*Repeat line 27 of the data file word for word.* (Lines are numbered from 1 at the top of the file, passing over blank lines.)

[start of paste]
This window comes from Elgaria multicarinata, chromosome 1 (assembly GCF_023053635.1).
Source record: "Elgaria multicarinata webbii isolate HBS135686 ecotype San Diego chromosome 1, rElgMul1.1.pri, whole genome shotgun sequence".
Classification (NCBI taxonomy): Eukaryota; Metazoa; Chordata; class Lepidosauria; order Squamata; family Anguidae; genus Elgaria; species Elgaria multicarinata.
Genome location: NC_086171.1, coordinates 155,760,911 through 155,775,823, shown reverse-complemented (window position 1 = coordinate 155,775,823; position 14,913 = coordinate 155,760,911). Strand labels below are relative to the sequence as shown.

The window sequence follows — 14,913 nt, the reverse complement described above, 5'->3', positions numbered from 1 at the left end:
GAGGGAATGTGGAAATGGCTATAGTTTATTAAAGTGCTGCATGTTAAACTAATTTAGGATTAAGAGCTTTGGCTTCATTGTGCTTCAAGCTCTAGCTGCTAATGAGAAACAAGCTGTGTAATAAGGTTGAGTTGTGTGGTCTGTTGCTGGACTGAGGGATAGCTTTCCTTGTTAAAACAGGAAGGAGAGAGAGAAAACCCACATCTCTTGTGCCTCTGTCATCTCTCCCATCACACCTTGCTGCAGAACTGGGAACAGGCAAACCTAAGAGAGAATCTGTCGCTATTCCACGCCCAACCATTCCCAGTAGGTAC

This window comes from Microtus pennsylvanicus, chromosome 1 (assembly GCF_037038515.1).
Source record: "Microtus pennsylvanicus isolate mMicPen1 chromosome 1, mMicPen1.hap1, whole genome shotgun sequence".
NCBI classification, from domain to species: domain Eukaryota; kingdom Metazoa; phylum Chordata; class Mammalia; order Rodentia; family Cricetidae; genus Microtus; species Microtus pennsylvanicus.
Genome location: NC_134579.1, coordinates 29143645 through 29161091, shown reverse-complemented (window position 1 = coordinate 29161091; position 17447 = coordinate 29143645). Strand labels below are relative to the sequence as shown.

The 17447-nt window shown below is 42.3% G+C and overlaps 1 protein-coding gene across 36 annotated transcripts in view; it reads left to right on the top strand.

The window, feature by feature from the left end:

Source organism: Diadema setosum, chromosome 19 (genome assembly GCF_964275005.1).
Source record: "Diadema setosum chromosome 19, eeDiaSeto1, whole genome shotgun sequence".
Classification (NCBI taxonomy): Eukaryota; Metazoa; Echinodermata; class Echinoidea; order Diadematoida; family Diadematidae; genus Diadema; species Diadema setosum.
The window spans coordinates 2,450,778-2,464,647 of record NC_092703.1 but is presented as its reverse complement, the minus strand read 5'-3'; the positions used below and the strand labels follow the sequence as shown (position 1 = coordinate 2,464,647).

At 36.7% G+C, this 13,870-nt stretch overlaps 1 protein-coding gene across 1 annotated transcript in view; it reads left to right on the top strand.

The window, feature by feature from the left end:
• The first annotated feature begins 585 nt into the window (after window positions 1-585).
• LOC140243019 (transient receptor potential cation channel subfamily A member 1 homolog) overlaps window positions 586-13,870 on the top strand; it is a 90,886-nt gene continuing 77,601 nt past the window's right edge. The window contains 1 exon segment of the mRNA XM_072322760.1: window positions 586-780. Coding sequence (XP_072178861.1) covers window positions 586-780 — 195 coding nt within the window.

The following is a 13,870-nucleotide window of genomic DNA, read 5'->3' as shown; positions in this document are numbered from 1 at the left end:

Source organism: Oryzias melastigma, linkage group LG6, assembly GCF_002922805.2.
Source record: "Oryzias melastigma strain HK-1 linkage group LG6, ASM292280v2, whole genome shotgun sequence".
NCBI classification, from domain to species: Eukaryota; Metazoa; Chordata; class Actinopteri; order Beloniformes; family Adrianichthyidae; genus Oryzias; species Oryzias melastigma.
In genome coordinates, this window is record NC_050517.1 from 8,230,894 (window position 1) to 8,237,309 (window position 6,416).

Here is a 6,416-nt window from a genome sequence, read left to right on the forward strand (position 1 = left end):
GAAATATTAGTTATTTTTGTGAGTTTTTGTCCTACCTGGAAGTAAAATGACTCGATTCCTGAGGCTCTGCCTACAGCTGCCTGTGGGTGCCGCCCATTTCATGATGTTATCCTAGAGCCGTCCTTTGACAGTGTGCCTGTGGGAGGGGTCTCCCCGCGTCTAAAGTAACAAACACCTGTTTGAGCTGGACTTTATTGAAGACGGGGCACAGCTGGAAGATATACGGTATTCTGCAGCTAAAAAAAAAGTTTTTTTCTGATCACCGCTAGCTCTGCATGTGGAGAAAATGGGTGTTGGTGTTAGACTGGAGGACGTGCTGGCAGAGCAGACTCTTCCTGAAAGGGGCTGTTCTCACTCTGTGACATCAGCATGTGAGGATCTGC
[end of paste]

GAAATATTAGTTATTTTTGTGAGTTTTTGTCCTACCTGGAAGTAAAATGACTCGATTCCTGAGGCTCTGCCTACAGCTGCCTGTGGGTGCCGCCCATTTCATGATGTTATCCTAGAGCCGTCCTTTGACAGTGTGCCTGTGGGAGGGGTCTCCCCGCGTCTAAAGTAACAAACACCTGTTTGAGCTGGACTTTATTGAAGACGGGGCACAGCTGGAAGATATACGGTATTCTGCAGCTAAAAAAAAAGTTTTTTTCTGATCACCGCTAGCTCTGCATGTGGAGAAAATGGGTGTTGGTGTTAGACTGGAGGACGTGCTGGCAGAGCAGACTCTTCCTGAAAGGGGCTGTTCTCACTCTGTGACATCAGCATGTGAGGATCTGC